The Adults Problem (I am making up my own technical term here) is a problem in writing middle grade / middle reader fiction (herafter, MG). In MG, you want your protagonist to be a kid. And you want your protagonist to face and solve his own problems.
Which means that your kid either has to have no adults around (he's an orphan, he's lost, he's at boarding school), or the adults are the badguys or the adults are neutralized in some other way (they are prisoners, they can only help sporadically, they don't know about the problem).
Below is an excerpt from my current project. The kid protagonist travels with a couple of adults, but in particular with a Troll, Grim Grumblesson. This is the Adults Problem, exacerbated; Grim is a big, powerful adult. I deal with the Adults Problem in various ways, including this snippet, in which I make Grim Grumblesson a liability.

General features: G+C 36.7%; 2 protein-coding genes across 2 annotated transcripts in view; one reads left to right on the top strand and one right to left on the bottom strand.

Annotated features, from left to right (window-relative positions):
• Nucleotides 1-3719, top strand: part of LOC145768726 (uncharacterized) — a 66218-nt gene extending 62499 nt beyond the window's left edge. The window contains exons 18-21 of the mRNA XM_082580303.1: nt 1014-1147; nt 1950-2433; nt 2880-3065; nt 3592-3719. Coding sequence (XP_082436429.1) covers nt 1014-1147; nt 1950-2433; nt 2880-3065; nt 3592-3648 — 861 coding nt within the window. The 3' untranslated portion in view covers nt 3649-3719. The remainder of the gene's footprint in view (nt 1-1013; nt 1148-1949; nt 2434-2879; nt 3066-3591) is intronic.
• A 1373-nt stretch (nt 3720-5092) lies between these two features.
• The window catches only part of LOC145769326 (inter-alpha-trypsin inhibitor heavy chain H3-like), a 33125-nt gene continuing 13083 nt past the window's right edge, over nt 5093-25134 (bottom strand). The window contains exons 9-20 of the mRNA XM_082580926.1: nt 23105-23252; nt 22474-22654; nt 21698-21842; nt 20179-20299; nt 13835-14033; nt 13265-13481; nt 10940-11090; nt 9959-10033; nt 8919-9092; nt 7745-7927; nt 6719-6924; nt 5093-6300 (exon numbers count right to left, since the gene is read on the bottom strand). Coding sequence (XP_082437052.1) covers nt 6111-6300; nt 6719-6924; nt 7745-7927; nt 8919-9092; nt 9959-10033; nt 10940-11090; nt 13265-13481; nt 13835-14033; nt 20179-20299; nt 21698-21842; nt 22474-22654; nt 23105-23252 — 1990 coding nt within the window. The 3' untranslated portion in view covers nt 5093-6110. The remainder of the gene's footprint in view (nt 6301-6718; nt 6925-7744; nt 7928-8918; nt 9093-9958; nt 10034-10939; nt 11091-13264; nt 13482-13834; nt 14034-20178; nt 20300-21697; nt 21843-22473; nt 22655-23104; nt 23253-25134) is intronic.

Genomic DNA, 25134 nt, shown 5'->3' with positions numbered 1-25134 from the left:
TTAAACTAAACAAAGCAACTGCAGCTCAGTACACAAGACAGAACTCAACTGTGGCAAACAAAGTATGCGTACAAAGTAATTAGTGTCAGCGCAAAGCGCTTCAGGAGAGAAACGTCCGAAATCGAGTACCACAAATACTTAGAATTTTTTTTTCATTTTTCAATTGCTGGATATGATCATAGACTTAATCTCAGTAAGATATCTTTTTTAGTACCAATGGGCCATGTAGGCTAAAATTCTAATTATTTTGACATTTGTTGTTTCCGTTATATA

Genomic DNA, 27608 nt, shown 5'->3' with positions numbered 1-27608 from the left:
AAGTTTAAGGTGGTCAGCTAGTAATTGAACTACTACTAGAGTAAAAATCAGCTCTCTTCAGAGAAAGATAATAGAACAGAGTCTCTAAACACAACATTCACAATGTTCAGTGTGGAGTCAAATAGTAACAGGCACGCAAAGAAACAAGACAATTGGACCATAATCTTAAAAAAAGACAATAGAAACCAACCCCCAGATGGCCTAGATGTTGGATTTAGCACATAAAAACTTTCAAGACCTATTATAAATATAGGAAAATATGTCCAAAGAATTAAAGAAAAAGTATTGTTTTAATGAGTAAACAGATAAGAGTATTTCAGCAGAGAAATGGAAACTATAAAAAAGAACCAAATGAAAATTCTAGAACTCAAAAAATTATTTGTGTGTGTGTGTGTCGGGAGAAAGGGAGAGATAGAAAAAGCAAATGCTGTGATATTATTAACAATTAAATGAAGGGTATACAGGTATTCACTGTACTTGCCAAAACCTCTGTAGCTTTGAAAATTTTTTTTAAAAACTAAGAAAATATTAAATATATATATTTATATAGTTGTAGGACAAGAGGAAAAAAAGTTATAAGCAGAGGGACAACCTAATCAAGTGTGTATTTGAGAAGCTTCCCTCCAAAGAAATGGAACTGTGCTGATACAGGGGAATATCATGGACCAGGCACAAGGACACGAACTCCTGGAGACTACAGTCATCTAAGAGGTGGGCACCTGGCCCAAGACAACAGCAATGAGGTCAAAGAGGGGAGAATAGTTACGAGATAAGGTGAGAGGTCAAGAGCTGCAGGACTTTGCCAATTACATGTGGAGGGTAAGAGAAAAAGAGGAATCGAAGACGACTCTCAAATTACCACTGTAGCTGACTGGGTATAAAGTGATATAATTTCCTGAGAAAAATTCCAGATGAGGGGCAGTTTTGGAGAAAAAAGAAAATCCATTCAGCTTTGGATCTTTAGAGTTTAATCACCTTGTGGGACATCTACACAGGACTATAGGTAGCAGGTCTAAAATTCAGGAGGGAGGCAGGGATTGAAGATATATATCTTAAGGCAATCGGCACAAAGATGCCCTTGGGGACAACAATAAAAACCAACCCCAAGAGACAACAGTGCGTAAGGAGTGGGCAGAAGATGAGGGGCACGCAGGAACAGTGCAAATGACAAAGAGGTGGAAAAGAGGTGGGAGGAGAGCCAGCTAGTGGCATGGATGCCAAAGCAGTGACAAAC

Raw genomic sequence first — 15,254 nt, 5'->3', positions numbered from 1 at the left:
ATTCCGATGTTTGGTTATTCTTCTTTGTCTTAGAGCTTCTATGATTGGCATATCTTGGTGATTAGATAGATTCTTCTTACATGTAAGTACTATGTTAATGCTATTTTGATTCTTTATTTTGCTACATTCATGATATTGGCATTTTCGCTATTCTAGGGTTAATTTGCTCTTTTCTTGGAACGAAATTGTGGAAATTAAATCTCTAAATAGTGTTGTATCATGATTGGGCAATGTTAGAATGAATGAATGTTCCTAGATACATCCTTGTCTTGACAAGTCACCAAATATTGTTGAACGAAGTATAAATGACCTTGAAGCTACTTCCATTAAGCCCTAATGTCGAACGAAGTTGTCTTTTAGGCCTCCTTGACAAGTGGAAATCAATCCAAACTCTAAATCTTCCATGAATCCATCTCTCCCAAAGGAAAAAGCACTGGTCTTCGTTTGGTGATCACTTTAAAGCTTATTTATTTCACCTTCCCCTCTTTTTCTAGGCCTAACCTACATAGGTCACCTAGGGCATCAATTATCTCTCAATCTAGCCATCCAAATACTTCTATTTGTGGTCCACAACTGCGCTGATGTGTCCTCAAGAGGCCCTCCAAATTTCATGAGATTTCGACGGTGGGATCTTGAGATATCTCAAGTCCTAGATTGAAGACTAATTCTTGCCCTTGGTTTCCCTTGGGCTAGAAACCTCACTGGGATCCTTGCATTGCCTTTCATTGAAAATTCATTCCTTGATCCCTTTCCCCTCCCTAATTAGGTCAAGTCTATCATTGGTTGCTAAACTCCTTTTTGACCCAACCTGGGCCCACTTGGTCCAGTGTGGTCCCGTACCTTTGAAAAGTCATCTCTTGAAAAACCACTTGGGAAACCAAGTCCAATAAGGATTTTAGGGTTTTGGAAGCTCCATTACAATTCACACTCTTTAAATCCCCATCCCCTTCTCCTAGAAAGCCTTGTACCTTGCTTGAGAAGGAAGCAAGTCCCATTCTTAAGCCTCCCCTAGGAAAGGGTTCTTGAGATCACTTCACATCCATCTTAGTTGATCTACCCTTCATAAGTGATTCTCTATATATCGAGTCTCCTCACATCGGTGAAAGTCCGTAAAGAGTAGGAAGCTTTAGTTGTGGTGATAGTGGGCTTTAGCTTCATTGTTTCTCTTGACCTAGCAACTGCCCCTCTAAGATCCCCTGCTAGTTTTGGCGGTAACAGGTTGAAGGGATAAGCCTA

The heroes are exiting a burning hat factory via a rooftop window.
* * *
“Come on!” he yelled to Grim.
Grim nodded, but he held his head stiff and he looked like he was chewing his lower lip with his big tusks. Something was wrong.
Grim didn’t move. He looked frightened. He didn’t look down.
He was afraid of heights.
There was noise inside the building. Grim turned and pointed his gun back inside the window and pulled the trigger.
The hammer of his gun was so big, Charlie could hear the gun misfire from forty feet away.
“Now!” Nathaniel de Minimis shouted. He spun through the air around and behind Grim Grumblesson and poked him in the backside with his spear.
Grim jumped forward. He hit the roof hard and shingles scattered beneath him as he started to slide.
Charlie saw faces at the window, but he had no attention to focus on them.
Grim Grumblesson was sliding towards the abyss, and his eyes were closed.